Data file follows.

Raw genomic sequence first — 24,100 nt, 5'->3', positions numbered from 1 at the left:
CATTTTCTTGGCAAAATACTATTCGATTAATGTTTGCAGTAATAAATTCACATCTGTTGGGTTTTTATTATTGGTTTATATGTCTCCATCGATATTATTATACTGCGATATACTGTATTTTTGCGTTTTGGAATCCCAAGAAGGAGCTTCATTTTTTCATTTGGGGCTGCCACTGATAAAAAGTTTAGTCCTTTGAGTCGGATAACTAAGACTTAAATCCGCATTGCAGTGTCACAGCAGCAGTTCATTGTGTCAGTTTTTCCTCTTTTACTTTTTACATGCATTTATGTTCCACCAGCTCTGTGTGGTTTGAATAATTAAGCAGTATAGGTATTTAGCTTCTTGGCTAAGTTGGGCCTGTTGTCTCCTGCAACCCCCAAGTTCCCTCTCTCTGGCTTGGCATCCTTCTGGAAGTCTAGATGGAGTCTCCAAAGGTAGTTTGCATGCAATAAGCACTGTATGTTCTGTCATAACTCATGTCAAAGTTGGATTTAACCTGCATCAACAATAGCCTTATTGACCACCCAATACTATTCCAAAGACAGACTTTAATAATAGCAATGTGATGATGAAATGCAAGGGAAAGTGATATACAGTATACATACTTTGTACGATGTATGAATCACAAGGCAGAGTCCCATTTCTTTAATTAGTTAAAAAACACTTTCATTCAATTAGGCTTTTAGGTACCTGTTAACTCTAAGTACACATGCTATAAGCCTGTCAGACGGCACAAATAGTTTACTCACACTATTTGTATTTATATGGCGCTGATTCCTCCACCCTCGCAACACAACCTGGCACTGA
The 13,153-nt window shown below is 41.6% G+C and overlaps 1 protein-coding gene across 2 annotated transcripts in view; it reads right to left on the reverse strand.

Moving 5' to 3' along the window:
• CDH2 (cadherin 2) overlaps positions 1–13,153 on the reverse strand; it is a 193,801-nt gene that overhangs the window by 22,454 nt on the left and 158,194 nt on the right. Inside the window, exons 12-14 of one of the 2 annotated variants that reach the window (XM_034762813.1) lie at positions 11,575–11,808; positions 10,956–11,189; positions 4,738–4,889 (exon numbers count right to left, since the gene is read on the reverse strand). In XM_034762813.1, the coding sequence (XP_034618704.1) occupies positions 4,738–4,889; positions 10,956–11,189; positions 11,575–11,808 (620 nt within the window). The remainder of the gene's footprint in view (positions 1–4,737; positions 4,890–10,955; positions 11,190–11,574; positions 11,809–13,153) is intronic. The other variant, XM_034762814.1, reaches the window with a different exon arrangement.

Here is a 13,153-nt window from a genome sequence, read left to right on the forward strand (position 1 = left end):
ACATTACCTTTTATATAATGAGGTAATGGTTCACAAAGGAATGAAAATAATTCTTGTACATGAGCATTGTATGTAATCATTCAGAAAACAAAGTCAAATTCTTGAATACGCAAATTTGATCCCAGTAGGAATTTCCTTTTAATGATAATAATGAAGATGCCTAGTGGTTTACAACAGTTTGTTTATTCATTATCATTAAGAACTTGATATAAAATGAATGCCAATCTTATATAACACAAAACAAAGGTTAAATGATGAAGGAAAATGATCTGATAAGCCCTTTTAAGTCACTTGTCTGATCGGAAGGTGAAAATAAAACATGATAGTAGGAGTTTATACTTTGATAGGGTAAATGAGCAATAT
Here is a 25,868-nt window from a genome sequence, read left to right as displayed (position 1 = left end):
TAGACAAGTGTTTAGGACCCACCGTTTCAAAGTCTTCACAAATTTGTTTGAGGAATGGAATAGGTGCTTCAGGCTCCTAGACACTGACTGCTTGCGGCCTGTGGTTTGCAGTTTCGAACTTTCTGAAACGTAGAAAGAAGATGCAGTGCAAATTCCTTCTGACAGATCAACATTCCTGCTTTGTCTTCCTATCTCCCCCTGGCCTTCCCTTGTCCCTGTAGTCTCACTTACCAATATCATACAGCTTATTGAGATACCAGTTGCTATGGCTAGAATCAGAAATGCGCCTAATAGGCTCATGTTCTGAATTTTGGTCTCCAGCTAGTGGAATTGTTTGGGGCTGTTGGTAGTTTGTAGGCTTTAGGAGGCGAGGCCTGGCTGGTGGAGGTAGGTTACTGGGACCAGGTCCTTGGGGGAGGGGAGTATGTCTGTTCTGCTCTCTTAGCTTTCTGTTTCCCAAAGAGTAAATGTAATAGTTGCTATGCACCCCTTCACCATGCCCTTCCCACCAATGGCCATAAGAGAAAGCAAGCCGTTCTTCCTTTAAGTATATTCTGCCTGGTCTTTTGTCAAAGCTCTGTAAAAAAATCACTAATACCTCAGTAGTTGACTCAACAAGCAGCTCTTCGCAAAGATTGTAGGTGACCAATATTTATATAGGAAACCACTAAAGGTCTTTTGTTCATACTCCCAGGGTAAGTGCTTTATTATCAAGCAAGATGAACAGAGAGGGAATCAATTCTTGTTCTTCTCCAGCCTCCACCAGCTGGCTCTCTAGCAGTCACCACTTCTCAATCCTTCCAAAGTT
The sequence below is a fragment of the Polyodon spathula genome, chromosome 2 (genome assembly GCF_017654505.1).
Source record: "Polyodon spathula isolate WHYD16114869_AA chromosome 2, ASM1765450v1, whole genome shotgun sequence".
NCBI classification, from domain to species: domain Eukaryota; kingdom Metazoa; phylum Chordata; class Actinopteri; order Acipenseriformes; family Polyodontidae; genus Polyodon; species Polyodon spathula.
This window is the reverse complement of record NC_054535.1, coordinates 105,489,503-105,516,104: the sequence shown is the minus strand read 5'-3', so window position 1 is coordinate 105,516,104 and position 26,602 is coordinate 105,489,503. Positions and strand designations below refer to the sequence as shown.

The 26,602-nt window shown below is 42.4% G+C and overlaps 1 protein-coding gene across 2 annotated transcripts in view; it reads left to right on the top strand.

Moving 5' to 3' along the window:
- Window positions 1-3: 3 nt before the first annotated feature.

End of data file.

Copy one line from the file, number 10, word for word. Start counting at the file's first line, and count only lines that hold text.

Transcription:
The sequence below is a fragment of the Polyodon spathula genome, chromosome 2 (genome assembly GCF_017654505.1).